Grosse Pointe Shores: Call Police Immediately to Report Suspicious Circumstances
Grosse Pointe Shores Director of Public Safety is urging residents to call police immediately when they see something they believe to be suspicious rather than waiting and reporting it hours, or even days, later.
As Grosse Pointe Shores Department of Public Safety continues to investigate a rash of three burglaries that happened within 10 days in January, the director wants to remind residents to call anything in they believe to be suspicious.
"Call us, even things that seem mundane," Director John Schulte said. "If a vehicle slows down in front of your house or idles in a neighbors driveway for a moment--call us, immediately."
Schulte said calling in the moment is more helpful to the investigation. Officers will investigate the suspicious circumstances, and ideally arrive while the vehicle is still present so they may identify the driver and anyone inside the car, Schulte said. Sometimes those are the calls that lead to a break in the case, Schulte said.
The burglars are entering homes and are likely inside for less than a minute gathering small items they can fit into backpacks, Schulte said.
The department has received many calls since he put out a press release last week asking residents to be aware and to call in, he said. The calls, however, have been belated in that residents are reporting behavior they believe is suspicious hours or even days later, Schulte said.
While that information could have been helpful in the moment, it does not help move the investigation forward in the same manner, Schulte said. One report included information about a pair of people with a child who approached a home offering to shovel the driveway--an action that is similar to what has happened in the burglaries, Schulte said.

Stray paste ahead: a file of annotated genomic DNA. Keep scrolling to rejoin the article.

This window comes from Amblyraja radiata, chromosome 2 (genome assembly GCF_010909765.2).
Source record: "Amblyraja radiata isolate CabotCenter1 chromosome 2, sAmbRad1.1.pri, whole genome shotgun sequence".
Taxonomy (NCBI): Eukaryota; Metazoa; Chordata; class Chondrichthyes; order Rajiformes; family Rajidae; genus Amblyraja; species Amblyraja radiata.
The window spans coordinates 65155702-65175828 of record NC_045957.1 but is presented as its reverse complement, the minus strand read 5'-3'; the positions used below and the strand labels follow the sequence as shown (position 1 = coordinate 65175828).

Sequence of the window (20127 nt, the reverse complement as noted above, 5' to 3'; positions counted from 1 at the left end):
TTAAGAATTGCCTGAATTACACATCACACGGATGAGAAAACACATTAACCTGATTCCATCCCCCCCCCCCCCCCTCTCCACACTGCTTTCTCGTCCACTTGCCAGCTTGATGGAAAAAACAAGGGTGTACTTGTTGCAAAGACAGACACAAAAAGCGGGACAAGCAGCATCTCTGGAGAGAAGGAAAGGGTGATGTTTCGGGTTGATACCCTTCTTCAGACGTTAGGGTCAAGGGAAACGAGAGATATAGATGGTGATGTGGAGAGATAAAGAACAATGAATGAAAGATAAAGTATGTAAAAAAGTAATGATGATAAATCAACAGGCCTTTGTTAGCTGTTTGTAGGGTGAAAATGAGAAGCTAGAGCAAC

There have not been any additional burglaries since the rash in January, Schulte said. It is unclear whether the group has moved somewhere else or taken a break, he said.
Scheduling of the small department's staff has been adjusted to increase patrols and to have special surveillance detail, Schulte said. The investigation into the burglaries have taken priority, he said.
The crimes are significant in the Shores, which experienced three burglaries in all of 2012. Even that number was high for the year, according to trends in the years previous. Schulte also provided a list of measures residents may implement to help ensure their homes are less identifiable when they are on vacation or away for extended periods of time.
At least one motorist has been stopped and identified after a patrol officer spotted the person driving a vehicle that matched the description of one of the getaway vehicles involved in the crimes--a burgandy Trailblazer. The officer confirmed the identity of the driver, who had been at a relative's home in the Shores and was driving home when he was stopped.
The driver did not have anything in his SUV that would indicate he had been doing anything illegal and he was alone--a fact that does not match the scenerios in the three burglaries.
His information was gathered and entered into the system and then he was allowed to go on his way, according to a report.
Police have provided a partial description of the burglars: two men in their late teens or early 20s carrying backpacks in addition to the driver, for whom there is not a description.
The vehicles involved may include: a smaller SUV, a maroon Trailblazer and a full-sized dark-colored sedan.
Anyone spotting anything suspicious is asked to call 911 immediately.